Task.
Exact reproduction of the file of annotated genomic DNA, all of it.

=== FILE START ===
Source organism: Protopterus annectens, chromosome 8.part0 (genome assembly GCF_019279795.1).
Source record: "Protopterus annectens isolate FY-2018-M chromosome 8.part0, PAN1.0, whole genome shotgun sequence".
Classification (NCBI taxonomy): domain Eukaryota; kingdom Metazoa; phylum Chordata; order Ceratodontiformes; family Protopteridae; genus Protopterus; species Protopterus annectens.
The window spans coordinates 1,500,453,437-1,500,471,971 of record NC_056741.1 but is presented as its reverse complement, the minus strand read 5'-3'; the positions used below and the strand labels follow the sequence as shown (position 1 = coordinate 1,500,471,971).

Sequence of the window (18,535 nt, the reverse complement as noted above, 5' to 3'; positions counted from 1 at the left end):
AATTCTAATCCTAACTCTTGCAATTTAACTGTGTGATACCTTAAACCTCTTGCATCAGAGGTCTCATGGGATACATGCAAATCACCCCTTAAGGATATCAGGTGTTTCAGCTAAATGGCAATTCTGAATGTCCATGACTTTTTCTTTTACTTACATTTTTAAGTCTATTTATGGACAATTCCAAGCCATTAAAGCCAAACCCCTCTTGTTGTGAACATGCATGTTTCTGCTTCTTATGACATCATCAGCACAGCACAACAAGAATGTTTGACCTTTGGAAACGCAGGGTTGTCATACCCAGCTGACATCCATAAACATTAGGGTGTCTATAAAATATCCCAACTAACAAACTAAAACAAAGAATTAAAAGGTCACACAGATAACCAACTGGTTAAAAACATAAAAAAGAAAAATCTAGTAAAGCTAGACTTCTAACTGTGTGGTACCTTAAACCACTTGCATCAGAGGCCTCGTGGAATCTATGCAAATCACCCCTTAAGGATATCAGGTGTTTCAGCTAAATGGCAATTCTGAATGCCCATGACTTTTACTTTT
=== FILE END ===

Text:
Source organism: Protopterus annectens, chromosome 8.part0 (genome assembly GCF_019279795.1).
Source record: "Protopterus annectens isolate FY-2018-M chromosome 8.part0, PAN1.0, whole genome shotgun sequence".
Classification (NCBI taxonomy): domain Eukaryota; kingdom Metazoa; phylum Chordata; order Ceratodontiformes; family Protopteridae; genus Protopterus; species Protopterus annectens.
The window spans coordinates 1,500,453,437-1,500,471,971 of record NC_056741.1 but is presented as its reverse complement, the minus strand read 5'-3'; the positions used below and the strand labels follow the sequence as shown (position 1 = coordinate 1,500,471,971).

Sequence of the window (18,535 nt, the reverse complement as noted above, 5' to 3'; positions counted from 1 at the left end):
AATTCTAATCCTAACTCTTGCAATTTAACTGTGTGATACCTTAAACCTCTTGCATCAGAGGTCTCATGGGATACATGCAAATCACCCCTTAAGGATATCAGGTGTTTCAGCTAAATGGCAATTCTGAATGTCCATGACTTTTTCTTTTACTTACATTTTTAAGTCTATTTATGGACAATTCCAAGCCATTAAAGCCAAACCCCTCTTGTTGTGAACATGCATGTTTCTGCTTCTTATGACATCATCAGCACAGCACAACAAGAATGTTTGACCTTTGGAAACGCAGGGTTGTCATACCCAGCTGACATCCATAAACATTAGGGTGTCTATAAAATATCCCAACTAACAAACTAAAACAAAGAATTAAAAGGTCACACAGATAACCAACTGGTTAAAAACATAAAAAAGAAAAATCTAGTAAAGCTAGACTTCTAACTGTGTGGTACCTTAAACCACTTGCATCAGAGGCCTCGTGGAATCTATGCAAATCACCCCTTAAGGATATCAGGTGTTTCAGCTAAATGGCAATTCTGAATGCCCATGACTTTTACTTTT